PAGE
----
Ultimate Guide for Remote Team Management

A New Study Reveals Why Working From Home Makes Employees More Productive

How do virtual and in-office workers differ? It might surprise you.

How to Work From Home: 20 Tips From People Who Do It Successfully

Working from the comfort of your own home seems like a dream come true, but something that was once a benefit has now become an expectation. Simply put, it’s the new normal.

People no longer want to deal with the frustrations of driving to and from work: In fact, new research shows that one in four employees has quit a job because of a long commute. Many job seekers now rely on the flexibility of remote work to avoid these inconveniences. The real question: How do virtual and in-office workspaces differ?

Remote employees are more productive than office employees 

Airtasker, a gig economy platform, sought out the answers and surveyed 1,004 full-time employees about their daily tasks and efficiency. Just over half of respondents said they work from home a majority of the week:

  • Remote workers take 22 minutes a day for breaks, compared to 18 minutes for in-office workers
  • They also worked an average of 1.4 more days every month, or 16.8 more days every year

Office workers reported being idle for about 37 minutes a day, excluding lunch and standard breaks, while remote workers proved to be more productive, only citing 27 minutes of unproductive time.

When it came to remaining focused, though, the differences were minimal: Only 8 percent of remote workers and 6 percent of in-office employees found it difficult to stay on track of their daily tasks. However, in-office workers were 17 percentage points more likely than remote employees to avoid working when their screen time or mouse movements were being tracked.

The best ways to stay productive while working from home 

Remote workers have proved to be more productive, but what’s their secret? Research shows that it’s no mystery at all — remote employees enforce some of the same disciplines as in-office employees:

  • Taking breaks is the No.1 most effective way to stay productive (37 percent)
  • Nearly one-third say that having set office hours helps them stay focused
  • 30 percent also stay productive by keeping to-do lists

On an interesting note, 50 percent of remote employees, however productive, still wanted to be their own boss as opposed to climbing the corporate ladder, while another 21 percent already worked for themselves.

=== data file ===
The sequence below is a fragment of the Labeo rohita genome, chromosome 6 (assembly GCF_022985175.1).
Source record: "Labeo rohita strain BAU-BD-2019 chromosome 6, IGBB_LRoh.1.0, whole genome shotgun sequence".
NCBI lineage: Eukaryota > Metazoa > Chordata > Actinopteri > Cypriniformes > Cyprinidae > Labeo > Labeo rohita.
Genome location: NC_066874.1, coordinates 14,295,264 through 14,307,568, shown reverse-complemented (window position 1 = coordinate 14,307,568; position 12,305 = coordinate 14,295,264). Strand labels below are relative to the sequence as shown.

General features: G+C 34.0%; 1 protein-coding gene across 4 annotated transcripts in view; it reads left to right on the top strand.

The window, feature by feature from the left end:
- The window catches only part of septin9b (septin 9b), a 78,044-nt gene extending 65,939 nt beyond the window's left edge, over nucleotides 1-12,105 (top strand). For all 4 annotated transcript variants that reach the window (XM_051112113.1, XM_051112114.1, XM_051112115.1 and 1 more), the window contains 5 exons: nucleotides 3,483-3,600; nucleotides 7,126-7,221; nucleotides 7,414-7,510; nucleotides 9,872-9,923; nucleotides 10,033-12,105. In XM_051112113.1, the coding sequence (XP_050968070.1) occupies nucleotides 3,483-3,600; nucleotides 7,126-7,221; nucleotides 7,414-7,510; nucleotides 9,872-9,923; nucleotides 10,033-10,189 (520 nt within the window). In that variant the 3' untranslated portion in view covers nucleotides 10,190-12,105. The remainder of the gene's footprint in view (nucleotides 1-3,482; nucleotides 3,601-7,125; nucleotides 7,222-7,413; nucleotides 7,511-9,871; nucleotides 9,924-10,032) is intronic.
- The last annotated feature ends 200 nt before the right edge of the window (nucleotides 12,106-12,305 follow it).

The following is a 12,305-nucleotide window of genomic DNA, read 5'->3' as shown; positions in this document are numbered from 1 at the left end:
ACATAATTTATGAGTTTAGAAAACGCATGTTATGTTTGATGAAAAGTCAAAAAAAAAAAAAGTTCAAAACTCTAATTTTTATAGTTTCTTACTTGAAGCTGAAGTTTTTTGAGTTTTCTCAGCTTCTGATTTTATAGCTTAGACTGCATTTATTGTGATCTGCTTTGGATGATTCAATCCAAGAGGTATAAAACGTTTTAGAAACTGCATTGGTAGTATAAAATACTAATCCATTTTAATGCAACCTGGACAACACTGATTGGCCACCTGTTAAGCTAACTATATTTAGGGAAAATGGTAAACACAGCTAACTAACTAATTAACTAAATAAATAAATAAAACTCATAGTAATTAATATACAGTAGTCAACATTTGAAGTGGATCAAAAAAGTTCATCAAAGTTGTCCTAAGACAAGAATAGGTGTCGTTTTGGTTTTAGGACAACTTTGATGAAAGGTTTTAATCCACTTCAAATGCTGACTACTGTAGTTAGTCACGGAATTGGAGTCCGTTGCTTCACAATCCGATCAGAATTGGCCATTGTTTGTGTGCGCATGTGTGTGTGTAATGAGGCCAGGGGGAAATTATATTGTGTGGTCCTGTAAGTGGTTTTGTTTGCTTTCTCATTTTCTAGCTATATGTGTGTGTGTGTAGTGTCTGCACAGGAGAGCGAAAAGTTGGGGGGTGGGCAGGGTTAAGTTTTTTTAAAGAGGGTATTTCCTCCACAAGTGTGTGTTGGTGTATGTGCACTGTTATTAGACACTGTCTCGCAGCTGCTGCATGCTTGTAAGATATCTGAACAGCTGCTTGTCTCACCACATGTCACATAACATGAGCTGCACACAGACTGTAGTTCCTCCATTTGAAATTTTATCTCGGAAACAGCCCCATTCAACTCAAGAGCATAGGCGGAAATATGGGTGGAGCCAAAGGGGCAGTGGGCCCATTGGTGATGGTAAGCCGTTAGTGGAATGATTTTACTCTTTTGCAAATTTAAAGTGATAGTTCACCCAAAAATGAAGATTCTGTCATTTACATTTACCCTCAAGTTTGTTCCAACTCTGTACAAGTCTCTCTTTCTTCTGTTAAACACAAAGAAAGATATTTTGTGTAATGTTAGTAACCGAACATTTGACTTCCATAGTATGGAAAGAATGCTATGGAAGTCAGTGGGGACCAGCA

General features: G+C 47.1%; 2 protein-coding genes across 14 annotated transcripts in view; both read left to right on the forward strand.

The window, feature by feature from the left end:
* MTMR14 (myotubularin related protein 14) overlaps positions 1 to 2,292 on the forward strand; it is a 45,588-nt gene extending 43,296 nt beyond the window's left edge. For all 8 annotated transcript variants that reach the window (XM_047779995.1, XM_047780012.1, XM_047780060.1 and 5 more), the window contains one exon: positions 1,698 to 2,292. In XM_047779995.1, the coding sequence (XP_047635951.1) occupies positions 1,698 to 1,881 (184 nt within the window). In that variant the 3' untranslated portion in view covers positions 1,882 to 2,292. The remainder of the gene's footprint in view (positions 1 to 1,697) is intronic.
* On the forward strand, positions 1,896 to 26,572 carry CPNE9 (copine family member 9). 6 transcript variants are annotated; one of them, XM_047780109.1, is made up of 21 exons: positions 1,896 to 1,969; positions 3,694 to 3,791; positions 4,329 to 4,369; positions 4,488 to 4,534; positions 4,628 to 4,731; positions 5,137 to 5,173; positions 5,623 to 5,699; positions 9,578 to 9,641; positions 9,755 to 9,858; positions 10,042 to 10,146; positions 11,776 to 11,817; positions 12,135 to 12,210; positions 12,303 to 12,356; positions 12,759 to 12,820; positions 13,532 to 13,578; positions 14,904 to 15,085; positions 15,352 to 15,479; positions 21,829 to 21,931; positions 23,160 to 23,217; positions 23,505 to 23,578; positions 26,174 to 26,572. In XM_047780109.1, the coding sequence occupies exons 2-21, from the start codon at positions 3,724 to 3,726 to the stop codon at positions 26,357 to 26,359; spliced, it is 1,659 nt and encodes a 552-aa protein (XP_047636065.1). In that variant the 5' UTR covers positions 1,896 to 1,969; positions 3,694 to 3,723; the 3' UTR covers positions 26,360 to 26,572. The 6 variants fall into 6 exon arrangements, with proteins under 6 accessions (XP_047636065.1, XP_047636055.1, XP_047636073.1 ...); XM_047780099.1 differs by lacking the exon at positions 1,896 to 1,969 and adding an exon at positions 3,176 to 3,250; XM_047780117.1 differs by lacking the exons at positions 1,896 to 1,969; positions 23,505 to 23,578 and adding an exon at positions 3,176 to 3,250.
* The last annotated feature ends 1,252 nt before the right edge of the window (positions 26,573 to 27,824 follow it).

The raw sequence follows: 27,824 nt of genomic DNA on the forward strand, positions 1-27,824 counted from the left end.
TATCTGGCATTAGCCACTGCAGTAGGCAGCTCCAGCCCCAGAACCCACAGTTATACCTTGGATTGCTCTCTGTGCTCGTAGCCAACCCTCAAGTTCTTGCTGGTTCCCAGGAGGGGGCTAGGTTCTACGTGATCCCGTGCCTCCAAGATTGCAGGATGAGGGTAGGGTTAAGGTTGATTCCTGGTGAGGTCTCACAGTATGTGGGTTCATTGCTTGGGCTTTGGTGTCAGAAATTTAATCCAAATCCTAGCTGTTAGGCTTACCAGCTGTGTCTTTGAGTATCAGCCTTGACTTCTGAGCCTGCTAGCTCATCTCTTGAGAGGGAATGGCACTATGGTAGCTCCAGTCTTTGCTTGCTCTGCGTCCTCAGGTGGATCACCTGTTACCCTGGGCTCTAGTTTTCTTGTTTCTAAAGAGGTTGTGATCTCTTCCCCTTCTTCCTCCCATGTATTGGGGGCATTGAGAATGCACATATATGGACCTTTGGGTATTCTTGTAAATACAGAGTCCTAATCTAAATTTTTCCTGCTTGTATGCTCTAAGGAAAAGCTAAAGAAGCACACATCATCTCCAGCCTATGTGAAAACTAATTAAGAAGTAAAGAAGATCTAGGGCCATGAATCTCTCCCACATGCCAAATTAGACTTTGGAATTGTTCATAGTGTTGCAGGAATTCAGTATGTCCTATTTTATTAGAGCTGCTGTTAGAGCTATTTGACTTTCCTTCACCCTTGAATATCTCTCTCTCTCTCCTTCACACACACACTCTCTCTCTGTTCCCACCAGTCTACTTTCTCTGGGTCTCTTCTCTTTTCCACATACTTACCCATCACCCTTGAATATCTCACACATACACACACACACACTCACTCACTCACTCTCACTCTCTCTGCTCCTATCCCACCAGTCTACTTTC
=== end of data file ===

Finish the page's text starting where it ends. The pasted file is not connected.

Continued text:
Benefits of working from home

We do what we have to do to succeed at work, but how many people know how much they spend commuting to and from their job every day? When compared with office employees, remote workers saved $4,523.04 on fuel each year. They were also able to maintain healthier lifestyles, as they clocked an extra 25 minutes of physical activity each week.

But, like anything else in life, there are drawbacks: 29 percent of remote workers struggled with work-life balance.

Working remotely has its perks: fewer distractions, no more commutes, and you can save money and time. However, it doesn’t mean you should pack up and quit your office job in search of a remote position. When choosing your career path, it’s important to choose the lifestyle that best suits you — and that may include sitting in an office cubicle.

5 Tips for Staying Productive While You're Working From Home | Time

How to Effectively Manage a Remote Team

Making the most out of calmly carrying on while away from your office or school

Managing a Remote Team with High Performance

Employees say they're more productive working at home | BenefitsPRO

29 Tips for Very Effective Remote Managers and Workers

Leaders, Are You Ready to Manage Remote Teams?

What Constitutes the Concept of Business Development?

Business Development is NOT sales.  Sales is closing deals and should be 100% about closing deals.  A great business development department most often will ask in an interview what the difference is between sales and business development. If the interviewee likens the position to sales, its usually a bad sign for the interview. 
Biz Dev is a strategic look at a business with the primary question being “What will create greater value?” and sometimes, “What is the future?”   While the President of a firm is looking inward asking that question. Biz Dev is looking outward into the sea of the unknown.  For some this is M&A work, looking for new opportunities to buy growth.  For others it is looking for synergistic partnerships where common customers are shared, looking for new opportunities to build growth.  And for others it is looking at your short comings as a company (short comings you may choose for strategic reasons) and find those who do what you cannot, looking for true partnership and symbiosis.  A great Biz Dev team does all three. 
The joy and terror of Business Development is that you don’t have a page of music to read from the way you might in other departments — you are more or less playing jazz, where you know more or less the theme but how you navigate is unclear.
As an example:
Personally I work with sales every day:  funneling leads to them through the contacts and relationship I gain in my time, teaching them about ways our partnerships can fill in gaps when a lead needs us and something we cannot provide, helping them sell white label solutions with firms that want more than simple partnership provides, and even forging relationships between our sales team and that of others because often a combined offering and pitch is more elegant than ones done alone.